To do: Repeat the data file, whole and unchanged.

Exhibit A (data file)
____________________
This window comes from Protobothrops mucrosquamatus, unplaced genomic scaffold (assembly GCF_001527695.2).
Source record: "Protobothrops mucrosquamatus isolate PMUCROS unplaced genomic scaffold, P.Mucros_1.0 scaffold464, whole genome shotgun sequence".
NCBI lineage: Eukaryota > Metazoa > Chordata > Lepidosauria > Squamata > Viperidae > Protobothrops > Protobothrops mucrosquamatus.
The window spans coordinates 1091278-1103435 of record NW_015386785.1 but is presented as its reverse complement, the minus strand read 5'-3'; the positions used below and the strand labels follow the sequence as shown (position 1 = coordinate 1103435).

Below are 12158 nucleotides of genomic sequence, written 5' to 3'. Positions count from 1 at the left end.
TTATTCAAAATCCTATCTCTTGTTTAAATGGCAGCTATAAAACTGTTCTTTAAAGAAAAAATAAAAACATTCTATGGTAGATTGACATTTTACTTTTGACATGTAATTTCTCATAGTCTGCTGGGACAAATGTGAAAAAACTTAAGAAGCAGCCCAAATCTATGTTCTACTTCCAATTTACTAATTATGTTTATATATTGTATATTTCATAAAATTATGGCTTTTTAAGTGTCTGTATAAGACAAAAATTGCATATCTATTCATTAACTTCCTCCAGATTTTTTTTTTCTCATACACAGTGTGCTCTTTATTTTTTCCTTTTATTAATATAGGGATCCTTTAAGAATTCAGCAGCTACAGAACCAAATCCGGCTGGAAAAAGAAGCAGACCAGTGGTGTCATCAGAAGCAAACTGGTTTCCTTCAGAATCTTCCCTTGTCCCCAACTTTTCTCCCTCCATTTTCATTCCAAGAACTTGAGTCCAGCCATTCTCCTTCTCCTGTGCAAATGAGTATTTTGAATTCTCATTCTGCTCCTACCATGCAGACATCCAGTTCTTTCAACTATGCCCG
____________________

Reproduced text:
This window comes from Protobothrops mucrosquamatus, unplaced genomic scaffold (assembly GCF_001527695.2).
Source record: "Protobothrops mucrosquamatus isolate PMUCROS unplaced genomic scaffold, P.Mucros_1.0 scaffold464, whole genome shotgun sequence".
NCBI lineage: Eukaryota > Metazoa > Chordata > Lepidosauria > Squamata > Viperidae > Protobothrops > Protobothrops mucrosquamatus.
The window spans coordinates 1091278-1103435 of record NW_015386785.1 but is presented as its reverse complement, the minus strand read 5'-3'; the positions used below and the strand labels follow the sequence as shown (position 1 = coordinate 1103435).

Below are 12158 nucleotides of genomic sequence, written 5' to 3'. Positions count from 1 at the left end.
TTATTCAAAATCCTATCTCTTGTTTAAATGGCAGCTATAAAACTGTTCTTTAAAGAAAAAATAAAAACATTCTATGGTAGATTGACATTTTACTTTTGACATGTAATTTCTCATAGTCTGCTGGGACAAATGTGAAAAAACTTAAGAAGCAGCCCAAATCTATGTTCTACTTCCAATTTACTAATTATGTTTATATATTGTATATTTCATAAAATTATGGCTTTTTAAGTGTCTGTATAAGACAAAAATTGCATATCTATTCATTAACTTCCTCCAGATTTTTTTTTTCTCATACACAGTGTGCTCTTTATTTTTTCCTTTTATTAATATAGGGATCCTTTAAGAATTCAGCAGCTACAGAACCAAATCCGGCTGGAAAAAGAAGCAGACCAGTGGTGTCATCAGAAGCAAACTGGTTTCCTTCAGAATCTTCCCTTGTCCCCAACTTTTCTCCCTCCATTTTCATTCCAAGAACTTGAGTCCAGCCATTCTCCTTCTCCTGTGCAAATGAGTATTTTGAATTCTCATTCTGCTCCTACCATGCAGACATCCAGTTCTTTCAACTATGCCCG